The study of Islamic law is still relatively new at Harvard and other campuses; only becoming a wide field of research around 1990. But Harvard Law School Professor Intisar Rabb says that the time is right for a fresh look at this growing area of legal scholarship, which she believes is set to expand.

That was the focus of a discussion Rabb organized last month among more than a dozen leading scholars on Islamic law. The Roundtable on Islamic Legal History and Historiography grew out of the Islamic Law Blog, which she edits with University of Toronto history professor Mariam Sheibani, and looked at some of the key issues and debates as the study of Islamic law evolves.

“It was really prompted by three major shifts, maybe even tectonic shifts in the study of Islamic law and history,” said Rabb, who is also of a professor of history at Harvard University’s Faculty of Arts and Sciences. “The first is the rise of digital humanities and data science — ironically, the pandemic ushered that in because people started digitizing more texts. The second is that my colleague, Mariam Sheibani, and I noticed that four different handbooks in the study of Islamic law and history were published in the last ten years alone. And finally, there has been new attention to more expansive categories of study including the one I focus on, legal canons. That’s a major area of Islamic law that that nobody’s really studied as a major field.”

Islamic legal canons, she explained in a recent interview, are guiding principles for legal interpretation. Legal canons are like memes: they are concise expressions of core legal principles and values, in ways that — like genes, or memes — spread and evolve over time. In American law, those include well-known maxims (ie, “innocent until proven guilty”) as well as more technical phrases, some in Latin dating back to Roman law, that may be used in courts. The ways a judge might interpret these canons, whether parsing the meaning of each word or considering social and historical context, could affect the outcome of a case.

In Islamic law, Rabb says, the study of canons becomes more complex. “You have a system where there is no legislature to update the text. You don’t have any insight into what God or the Prophet Muhammad actually intended; you’ve got to rely on the texts. So, these legal canons end up having out-sized importance for that reason. To me that is really intriguing and really challenging; these things are used more voluminously and over a greater span of time — We’re talking about 1400 years.” How strictly to interpret a canon, and how much to adjust for changing norms, became a key point for discussion in the roundtable.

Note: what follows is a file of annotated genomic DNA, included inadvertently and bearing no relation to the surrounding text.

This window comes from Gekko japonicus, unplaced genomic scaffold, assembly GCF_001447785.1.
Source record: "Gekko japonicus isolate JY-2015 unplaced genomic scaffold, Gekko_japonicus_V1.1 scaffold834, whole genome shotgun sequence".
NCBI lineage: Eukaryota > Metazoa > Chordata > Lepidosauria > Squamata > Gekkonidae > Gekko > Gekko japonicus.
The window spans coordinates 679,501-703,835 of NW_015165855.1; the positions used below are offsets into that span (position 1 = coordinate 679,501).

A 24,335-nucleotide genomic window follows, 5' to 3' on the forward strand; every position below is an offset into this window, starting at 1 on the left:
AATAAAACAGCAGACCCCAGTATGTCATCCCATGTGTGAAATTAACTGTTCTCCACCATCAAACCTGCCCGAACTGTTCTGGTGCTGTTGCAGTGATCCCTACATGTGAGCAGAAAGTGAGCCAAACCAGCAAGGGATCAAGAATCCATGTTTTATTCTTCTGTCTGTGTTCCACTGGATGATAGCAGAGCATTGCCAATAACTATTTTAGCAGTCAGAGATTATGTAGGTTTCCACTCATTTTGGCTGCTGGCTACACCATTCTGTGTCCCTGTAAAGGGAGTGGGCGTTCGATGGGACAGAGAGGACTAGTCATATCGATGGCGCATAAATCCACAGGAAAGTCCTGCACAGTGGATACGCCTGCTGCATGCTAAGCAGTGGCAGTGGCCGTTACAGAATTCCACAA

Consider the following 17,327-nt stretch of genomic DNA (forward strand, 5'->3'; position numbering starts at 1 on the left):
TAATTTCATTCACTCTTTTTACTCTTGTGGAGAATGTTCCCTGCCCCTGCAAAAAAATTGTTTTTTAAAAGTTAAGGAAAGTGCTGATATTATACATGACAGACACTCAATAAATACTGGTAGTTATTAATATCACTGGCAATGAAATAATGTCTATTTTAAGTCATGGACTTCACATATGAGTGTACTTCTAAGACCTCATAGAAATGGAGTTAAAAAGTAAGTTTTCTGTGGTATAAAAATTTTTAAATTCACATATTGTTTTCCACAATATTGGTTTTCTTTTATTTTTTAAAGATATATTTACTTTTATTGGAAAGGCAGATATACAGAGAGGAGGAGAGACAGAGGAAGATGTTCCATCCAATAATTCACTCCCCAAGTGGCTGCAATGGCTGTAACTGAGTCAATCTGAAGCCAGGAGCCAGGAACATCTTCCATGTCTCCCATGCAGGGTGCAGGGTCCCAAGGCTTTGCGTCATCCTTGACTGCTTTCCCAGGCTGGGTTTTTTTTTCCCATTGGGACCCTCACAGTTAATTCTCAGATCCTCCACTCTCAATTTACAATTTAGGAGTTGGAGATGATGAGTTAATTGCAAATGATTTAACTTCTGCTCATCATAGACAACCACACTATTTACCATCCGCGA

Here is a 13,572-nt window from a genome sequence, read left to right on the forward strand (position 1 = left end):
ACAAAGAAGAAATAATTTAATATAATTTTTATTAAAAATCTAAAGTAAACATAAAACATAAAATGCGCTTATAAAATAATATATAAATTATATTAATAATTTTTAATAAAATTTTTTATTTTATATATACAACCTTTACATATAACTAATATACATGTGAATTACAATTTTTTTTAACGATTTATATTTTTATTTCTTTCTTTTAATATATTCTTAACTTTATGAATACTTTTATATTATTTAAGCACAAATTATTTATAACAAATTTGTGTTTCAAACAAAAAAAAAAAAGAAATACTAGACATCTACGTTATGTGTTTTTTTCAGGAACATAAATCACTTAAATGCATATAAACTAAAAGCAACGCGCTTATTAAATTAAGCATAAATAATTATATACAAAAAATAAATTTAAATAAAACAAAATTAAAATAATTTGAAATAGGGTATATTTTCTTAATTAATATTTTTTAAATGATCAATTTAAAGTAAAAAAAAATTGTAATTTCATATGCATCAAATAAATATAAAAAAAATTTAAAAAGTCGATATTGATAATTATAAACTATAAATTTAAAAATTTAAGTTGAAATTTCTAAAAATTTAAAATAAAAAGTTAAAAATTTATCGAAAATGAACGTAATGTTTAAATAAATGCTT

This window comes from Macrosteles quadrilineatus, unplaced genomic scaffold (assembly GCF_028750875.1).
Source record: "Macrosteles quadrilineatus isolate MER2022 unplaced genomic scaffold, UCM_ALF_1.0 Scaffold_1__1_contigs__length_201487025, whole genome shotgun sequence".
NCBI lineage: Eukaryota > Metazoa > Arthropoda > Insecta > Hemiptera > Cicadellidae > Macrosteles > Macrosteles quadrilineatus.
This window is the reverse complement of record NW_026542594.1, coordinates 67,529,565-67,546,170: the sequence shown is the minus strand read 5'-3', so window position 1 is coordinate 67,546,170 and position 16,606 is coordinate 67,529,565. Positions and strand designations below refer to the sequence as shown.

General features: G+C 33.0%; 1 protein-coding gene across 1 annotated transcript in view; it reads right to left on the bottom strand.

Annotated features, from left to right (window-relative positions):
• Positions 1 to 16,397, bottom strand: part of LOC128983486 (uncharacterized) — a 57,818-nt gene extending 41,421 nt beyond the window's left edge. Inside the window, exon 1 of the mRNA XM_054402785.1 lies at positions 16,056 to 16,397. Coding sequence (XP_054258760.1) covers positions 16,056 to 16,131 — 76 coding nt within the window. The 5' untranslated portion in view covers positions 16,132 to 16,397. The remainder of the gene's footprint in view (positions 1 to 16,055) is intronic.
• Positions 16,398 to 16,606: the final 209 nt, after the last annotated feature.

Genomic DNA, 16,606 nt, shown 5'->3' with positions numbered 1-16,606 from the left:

“I think there was a broad consensus, with many variants within it,” she said. “The broad consensus points to the idea that Islamic law emerged in a certain time and place. So, to understand it, either as lawyers or as social historians, we have to put ourselves in the shoes of the person standing in that time and place, to grasp the meaning or the import of words.”

Interpreting often ancient precepts today, she believes, requires “some interpretation to abstract out a principle or a function, to see how a particular law or legal canon might apply in a different context. The breadth or the leeway for doing that is where folks differ.”

For example, laws governing ritual might be subject to a wide range of potential readings. “Some might say that everyone should pray the same way at all times; that should not change based on where you live. Others might say that everything is up for grabs and you have to see if there’s a principle that pulls through in every context — almost with a presumption that it’s likely to change as time and place change.”

In a recent blog post, Rabb deals with a particularly dramatic example of two interpretations clashing. When Malcolm X advocated for the religious rights of Attica State prison inmates who had become Muslim, he was challenged in court by Joseph Schacht, a Columbia University professor and German expatriate, who was a strict constructionist of Islamic law.

“At the broader level, it was a debate about the methods and meaning of Islamic law, how to approach it in a modern context,” Rabb argued. In the end, both sides effectively won: the court decided that the inmates’ religion was not traditional Islam, but nonetheless a religion which the prison would recognize.

These events, she notes, came sometime after Schacht delivered the first lecture on Islamic law to be given at HLS. “And there’s a rich history here. He was invited in 1947 by Erwin Griswold, the former dean of HLS, who then became the Solicitor General of the United States in 1967. And he’s the one that prosecuted the Muhammad Ali case in 1972 at the Supreme Court. There’s a lot of interpretation of Islamic law involved in that case as well.”

When Ali refused induction into the army during the Vietnam War, claiming that doing so would violate his Muslim faith, he was convicted of evading the draft. Although the U.S. Supreme Court overturned the decision a few years later, the famous boxer was never granted full conscientious objector status on religious grounds.

Now that many Islamic texts are newly digitized, Rabb says that there may be a new wave of scholarship, comparable to many universities beginning to study Islamic law in the 1990s.

“When I went to law school two decades ago, we had to go to the basement and ‘shepherdize’ — to go into every book and see if a particular case is still current. No law student knows how to do that anymore, because the computers do it for them. They get a whole history of the case and every subsequent court that cited it. That only happened in two decades, and I think the same is coming for Islamic law.”